Hydrogen has the potential to play an important role as a sustainable and environmentally acceptable energy carrier in the 21st century. Since natural sources of pure hydrogen are extremely limited, it is necessary to develop technologies to produce large quantities of hydrogen economically. The currently dominant technology for producing hydrogen is based on reforming fossil fuels, a process which releases greenhouse gases. Hydrogen produced by water cracking, using heat and surplus electricity from nuclear power plants, requires no fossil fuels and results in lower greenhouse gas emissions. This conference proceedings presents the state of the art in the nuclear production of hydrogen and describes its associated scientific and technical challenges.Click to Access:
- 29 June 2006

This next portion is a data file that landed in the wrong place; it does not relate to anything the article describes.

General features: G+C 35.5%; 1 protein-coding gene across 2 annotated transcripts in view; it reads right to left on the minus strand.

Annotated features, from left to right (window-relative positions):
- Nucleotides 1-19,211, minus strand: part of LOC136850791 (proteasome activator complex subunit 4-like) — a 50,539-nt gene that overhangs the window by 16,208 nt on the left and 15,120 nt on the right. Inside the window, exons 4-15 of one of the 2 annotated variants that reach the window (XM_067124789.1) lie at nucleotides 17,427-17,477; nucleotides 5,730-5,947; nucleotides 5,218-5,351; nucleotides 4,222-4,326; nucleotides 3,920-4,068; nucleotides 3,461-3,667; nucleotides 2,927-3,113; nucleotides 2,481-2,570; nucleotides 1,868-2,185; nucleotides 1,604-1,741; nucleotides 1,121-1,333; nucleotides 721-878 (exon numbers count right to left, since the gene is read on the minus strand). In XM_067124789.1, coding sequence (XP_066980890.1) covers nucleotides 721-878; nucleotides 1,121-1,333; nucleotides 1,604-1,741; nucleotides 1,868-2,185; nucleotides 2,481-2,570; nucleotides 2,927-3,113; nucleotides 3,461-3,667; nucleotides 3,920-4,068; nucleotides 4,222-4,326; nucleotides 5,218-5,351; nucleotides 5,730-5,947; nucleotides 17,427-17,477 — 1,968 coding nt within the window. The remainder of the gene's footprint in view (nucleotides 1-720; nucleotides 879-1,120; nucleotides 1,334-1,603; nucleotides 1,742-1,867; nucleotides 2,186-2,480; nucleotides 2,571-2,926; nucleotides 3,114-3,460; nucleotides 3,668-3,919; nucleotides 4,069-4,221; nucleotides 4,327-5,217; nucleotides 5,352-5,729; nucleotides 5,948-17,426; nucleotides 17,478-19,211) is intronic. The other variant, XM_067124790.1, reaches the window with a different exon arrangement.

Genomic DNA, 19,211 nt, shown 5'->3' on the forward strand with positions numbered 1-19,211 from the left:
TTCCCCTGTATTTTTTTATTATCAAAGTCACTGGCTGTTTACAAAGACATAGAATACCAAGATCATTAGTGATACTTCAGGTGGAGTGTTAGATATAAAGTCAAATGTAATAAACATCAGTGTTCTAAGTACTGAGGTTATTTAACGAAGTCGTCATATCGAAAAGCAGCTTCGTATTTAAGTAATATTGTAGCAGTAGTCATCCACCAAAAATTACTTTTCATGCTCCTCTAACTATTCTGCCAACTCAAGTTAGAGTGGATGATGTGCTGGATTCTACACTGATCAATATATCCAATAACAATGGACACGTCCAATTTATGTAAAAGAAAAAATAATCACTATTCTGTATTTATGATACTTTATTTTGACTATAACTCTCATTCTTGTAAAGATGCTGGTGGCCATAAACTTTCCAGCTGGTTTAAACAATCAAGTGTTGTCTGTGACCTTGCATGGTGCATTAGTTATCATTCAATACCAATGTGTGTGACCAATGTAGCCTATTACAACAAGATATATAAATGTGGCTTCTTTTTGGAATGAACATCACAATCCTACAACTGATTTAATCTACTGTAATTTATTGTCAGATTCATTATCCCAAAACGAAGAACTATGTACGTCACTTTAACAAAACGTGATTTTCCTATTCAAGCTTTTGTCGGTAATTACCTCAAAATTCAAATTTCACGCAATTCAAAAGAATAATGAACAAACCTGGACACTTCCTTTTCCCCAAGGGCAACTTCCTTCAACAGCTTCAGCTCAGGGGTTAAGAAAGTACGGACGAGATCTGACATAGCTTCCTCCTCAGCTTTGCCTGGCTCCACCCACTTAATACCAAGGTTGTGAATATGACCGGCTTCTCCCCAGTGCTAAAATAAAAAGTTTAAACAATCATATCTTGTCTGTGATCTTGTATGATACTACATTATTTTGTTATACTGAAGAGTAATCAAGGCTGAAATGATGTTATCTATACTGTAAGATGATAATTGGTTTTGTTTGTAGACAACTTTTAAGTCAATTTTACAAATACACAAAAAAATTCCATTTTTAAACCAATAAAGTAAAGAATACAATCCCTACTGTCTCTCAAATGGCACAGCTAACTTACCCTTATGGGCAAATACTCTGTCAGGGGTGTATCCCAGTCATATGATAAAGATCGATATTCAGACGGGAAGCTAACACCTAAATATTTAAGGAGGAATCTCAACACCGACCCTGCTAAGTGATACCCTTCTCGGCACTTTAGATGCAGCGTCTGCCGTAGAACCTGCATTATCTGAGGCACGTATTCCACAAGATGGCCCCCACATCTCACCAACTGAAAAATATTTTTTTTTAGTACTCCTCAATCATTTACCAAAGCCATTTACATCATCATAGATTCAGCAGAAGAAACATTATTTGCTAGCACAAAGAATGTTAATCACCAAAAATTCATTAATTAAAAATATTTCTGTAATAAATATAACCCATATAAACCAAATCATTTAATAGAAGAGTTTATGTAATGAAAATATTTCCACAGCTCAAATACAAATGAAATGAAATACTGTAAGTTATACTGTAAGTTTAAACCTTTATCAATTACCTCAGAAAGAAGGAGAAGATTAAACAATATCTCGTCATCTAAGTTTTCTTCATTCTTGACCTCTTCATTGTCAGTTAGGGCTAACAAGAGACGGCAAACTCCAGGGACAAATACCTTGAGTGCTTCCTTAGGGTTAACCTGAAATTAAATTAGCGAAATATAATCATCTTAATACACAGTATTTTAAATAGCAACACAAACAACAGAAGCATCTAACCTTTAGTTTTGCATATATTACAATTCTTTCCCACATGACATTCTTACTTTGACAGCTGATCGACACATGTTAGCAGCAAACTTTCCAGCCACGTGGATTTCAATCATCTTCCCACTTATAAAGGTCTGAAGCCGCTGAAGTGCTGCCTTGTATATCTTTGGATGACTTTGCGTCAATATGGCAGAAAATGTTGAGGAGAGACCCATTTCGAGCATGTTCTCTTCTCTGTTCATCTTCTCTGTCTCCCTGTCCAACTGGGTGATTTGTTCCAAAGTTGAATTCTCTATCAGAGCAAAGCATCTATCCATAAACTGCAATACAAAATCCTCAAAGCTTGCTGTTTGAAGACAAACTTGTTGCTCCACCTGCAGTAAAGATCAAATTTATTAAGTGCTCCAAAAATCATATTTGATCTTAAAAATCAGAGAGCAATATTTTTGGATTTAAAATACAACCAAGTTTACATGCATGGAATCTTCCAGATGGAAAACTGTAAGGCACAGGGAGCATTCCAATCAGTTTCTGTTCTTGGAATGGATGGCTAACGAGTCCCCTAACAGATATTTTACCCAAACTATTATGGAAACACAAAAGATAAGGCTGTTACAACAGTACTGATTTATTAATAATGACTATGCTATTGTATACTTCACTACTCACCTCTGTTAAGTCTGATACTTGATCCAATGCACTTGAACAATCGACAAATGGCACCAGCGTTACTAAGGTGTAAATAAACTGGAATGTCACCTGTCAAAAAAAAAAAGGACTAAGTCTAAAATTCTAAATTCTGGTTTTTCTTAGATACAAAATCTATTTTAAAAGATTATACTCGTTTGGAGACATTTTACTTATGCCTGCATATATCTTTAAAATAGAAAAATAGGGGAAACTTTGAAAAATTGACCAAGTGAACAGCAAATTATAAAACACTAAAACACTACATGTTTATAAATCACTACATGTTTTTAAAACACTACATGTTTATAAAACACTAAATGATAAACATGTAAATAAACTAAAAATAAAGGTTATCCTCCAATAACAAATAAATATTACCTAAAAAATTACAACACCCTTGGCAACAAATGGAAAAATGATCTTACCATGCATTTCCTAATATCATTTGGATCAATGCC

- DOI :
A Scoping Flowsheet Methodology for Evaluating Alternative Thermochemical CyclesClick to Access:
- Michele A. Lewis, Mark C. Petri, Joseph G. Masin
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- DOI :
Four thermochemical cycles were identified as potentially promising alternative cycles. Two were metal sulfate cycles and two were metal chloride cycles. All are hybrid cycles, i.e., they have an electrochemical step. These cycles were evaluated with a recently developed scoping flowsheet methodology to determine their maximum theoretical efficiency and their ability to function as a cycle.